In general, the lighter your skin, the higher the risk of developing skin cancer with increasing sun exposure. The effects of the sun are cumulative and therefore causes increasingly more damage with more and more exposure. The skin can reverse some of the damage done but 11 minutes of sun exposure produces more damage than the skin can repair in 24 hours. Since UVA rays can go through windows, you do not have to be outside to damage the skin. This is why we recommend using a sunscreen which adequately blocks UVA rays on a daily basis. For outdoor use we recommend a sunscreen with an SPF 30 (UVB) and zinc, titanium or avobenzone to block UVA rays.
    step-by-step-self-examination
  • Mohs Surgery

    Mohs Surgery Mohs surgery is the most advanced and effective procedure for skin cancer available today. Moh’s surgery can only be performed by a board certified dermatologist because we are specialists trained in both the surgery and microscopic examination. The procedure was developed in the 1930's by Dr. Frederick Mohs at the University of Wisconsin and is now practiced throughout the world. Mohs surgery involves the systematic removal and microscopic analysis of thin layers of tissue at the tumor site until the last traces of the cancer have been eliminated. The immediate and complete microscopic examination and evaluation of excised tissue is what differentiates Mohs surgery from other cancer removal procedures. Only cancerous tissue is removed, minimizing both post-operative wound size and the chance of recurrence. Mohs surgery is most commonly used for basal and squamous cell carcinomas. Cancers that are likely to recur or have already recurred are often treated using this technique because it is so thorough. High precision makes Mohs surgery ideal for the elimination of cancers in cosmetically and functionally critical areas such as the face (nose, eyelids, lips, and hairline).There are no facility or treatment room fees associated with any of our surgical procedures and we offer same day closures with Mohs surgery for the convenience of our patients. Mohs surgeries are performed weekly at our Downtown Seattle location. The American Society of Mohs Surgery has a video to help patients learn more about the advantages of Mohs surgery for selected skin cancers. Click here to watch the ASMS video

     

    pdfSurgery Aftercare Instructions45.63 KB

    pdfMohs Patient Information744.44 KB

  • Photodynamic Therapy-PDT

    Used For:   light activated drug therapy used to destroy Actinic Keratoses.

    Results: LEVULAN KERASTICK and BLU-U PDT is a 2-part treatment treatment. LEVULAN KERASTICK Topical Solution is applied to the skin. The solution is then absorbed by the Actinic Keratoses cells where it is converted to a chemical that makes the cells extremely sensitive to light. When the Actinic Keratoses cells are exposed to the BLU-U Blue Light Illuminator, a reaction occurs which destroys the Actinic Keratoses cells.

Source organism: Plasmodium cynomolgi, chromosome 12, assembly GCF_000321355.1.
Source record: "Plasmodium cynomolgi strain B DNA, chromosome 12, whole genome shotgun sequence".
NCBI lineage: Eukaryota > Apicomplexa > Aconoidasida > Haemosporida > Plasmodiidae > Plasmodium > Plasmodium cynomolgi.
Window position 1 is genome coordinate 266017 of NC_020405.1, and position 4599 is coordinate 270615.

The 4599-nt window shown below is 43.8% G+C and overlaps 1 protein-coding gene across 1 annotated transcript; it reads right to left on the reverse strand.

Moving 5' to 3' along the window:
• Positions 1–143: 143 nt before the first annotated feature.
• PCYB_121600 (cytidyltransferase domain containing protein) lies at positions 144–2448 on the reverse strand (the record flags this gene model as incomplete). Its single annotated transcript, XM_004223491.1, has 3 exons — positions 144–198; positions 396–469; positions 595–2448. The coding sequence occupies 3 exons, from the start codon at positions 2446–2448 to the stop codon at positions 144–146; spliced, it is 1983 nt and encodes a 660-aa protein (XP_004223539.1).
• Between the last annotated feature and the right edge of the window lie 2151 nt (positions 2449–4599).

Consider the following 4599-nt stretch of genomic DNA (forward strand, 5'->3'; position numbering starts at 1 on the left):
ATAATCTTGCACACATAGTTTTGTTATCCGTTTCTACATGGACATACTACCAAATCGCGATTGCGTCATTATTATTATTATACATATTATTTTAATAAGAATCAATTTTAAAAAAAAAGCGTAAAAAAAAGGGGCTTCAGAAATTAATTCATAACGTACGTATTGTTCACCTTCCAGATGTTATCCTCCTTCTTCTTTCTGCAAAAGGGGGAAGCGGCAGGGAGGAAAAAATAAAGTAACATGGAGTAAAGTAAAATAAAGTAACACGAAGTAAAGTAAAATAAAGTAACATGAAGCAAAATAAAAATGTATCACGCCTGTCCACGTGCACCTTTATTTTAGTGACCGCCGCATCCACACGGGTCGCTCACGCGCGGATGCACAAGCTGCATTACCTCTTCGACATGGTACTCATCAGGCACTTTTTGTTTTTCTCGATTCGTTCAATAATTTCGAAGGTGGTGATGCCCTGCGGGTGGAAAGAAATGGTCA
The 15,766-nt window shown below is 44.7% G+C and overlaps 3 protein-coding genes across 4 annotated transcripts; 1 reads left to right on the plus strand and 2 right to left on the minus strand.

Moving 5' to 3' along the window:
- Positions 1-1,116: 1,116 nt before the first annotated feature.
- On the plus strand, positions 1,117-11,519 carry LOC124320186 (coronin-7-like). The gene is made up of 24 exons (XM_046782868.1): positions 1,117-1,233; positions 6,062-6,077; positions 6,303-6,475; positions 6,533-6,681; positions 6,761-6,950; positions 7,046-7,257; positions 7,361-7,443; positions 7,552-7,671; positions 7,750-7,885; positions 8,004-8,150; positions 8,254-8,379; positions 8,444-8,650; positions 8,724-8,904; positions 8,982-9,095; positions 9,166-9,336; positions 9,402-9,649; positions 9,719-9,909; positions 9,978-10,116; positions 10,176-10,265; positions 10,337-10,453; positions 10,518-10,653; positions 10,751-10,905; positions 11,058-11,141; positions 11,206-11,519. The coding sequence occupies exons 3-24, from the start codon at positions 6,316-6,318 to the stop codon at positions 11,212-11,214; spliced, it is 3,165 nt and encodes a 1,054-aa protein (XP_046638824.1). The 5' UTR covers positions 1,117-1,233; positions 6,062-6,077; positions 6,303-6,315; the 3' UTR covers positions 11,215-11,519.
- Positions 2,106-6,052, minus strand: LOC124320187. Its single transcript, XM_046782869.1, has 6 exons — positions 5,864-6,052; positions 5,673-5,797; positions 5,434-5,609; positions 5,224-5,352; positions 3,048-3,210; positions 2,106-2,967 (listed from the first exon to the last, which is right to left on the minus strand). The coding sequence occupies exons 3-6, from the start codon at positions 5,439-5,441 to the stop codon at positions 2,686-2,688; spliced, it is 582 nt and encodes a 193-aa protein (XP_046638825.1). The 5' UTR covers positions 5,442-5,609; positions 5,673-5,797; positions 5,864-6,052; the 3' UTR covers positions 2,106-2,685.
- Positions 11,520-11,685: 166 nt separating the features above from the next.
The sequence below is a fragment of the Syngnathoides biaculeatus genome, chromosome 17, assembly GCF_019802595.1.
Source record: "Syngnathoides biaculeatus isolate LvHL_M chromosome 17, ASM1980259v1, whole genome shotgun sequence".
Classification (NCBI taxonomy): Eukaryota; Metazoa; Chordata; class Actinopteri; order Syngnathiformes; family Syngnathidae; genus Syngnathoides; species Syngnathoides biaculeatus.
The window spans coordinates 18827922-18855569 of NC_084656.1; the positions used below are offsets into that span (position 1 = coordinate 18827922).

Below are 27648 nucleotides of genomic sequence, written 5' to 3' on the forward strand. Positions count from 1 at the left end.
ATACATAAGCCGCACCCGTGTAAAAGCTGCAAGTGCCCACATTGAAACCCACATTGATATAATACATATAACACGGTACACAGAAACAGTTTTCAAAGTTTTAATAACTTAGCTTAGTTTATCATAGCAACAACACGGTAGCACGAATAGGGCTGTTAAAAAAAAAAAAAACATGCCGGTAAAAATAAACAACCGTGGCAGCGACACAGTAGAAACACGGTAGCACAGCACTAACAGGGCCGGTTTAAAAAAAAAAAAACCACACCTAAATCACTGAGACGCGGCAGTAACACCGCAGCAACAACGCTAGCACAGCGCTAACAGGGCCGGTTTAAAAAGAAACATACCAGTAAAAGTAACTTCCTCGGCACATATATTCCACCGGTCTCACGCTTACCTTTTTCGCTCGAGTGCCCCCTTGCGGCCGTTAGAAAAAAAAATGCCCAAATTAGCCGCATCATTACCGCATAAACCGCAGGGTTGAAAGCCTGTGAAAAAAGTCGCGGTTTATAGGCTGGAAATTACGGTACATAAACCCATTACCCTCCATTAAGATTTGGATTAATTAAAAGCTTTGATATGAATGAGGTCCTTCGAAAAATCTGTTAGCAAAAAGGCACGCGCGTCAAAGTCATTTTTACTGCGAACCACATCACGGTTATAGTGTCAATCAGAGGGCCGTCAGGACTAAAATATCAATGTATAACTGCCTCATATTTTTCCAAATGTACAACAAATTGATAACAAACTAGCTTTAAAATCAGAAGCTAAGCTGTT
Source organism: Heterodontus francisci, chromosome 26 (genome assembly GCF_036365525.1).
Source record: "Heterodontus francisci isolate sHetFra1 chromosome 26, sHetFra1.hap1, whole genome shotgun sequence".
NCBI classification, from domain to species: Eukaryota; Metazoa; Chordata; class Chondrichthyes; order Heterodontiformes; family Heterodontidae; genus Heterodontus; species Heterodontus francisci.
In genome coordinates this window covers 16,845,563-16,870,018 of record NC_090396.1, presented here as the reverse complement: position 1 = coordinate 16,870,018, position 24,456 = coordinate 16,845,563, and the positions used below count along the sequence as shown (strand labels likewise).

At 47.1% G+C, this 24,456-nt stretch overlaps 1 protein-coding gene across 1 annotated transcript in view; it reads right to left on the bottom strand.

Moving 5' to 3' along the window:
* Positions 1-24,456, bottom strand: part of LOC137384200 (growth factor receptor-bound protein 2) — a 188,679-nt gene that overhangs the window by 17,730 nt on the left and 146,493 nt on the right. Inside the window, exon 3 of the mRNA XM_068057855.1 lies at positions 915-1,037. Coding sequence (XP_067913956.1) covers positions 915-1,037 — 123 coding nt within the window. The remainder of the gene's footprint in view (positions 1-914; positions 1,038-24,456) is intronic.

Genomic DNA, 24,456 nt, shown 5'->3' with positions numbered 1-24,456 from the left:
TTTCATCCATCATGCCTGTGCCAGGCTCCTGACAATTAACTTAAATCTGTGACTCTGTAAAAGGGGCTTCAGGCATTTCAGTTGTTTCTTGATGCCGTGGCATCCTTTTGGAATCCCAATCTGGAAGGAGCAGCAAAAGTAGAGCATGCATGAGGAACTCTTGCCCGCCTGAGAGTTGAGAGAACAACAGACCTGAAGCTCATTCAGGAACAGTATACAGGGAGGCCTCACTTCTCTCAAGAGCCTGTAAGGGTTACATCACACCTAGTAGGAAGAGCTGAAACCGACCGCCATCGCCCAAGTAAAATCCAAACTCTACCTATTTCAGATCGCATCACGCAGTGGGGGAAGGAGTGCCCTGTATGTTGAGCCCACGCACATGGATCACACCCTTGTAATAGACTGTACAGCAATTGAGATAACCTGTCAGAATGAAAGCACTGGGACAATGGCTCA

Maintenance:  Although more than one treatment session may be necessary, any results obtained seem to be very long lasting and no maintenance treatments are required. Initial treatment sessions are spaced a month apart till the desired effect is achieved.

    Pretreatment:   Be sure to tell your physician if you are taking any oral medications or using any topical prescription or non-prescription products on your face or scalp. Bring adequate sun-protective items with you to your appointments such as a wide-brimmed hat or umbrella. You should not wash your face in between treatment steps. Avoid exposing the treated lesions to sunlight and other forms of bright light for at least 40 hours.

    Post Treatment:  After treatment, your skin may look and feel like you’ve had a sunburn. This can take up to 3-5 days to resolve. Many patients see a reduction in Actinic Keratoses cells. There is very little downtime and no prescriptions to fill. Follow up exams should be scheduled once a year and there is no scarring.

    Learn More

    Click here if you have misplaced your benefit Advisory form.

    pdfBenefit Advisory Form13.06 KB

  • Skin Cancer Facts

    Click here to learn more about skin cancer in Washington

    pdfSkin Cancer Facts849.29 KB

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(206) 267 2100 (206) 267 2100

Monday - Friday 7:30am to 5:30pm
1730 Minor Avenue, Suite 1000 Seattle, WA 98101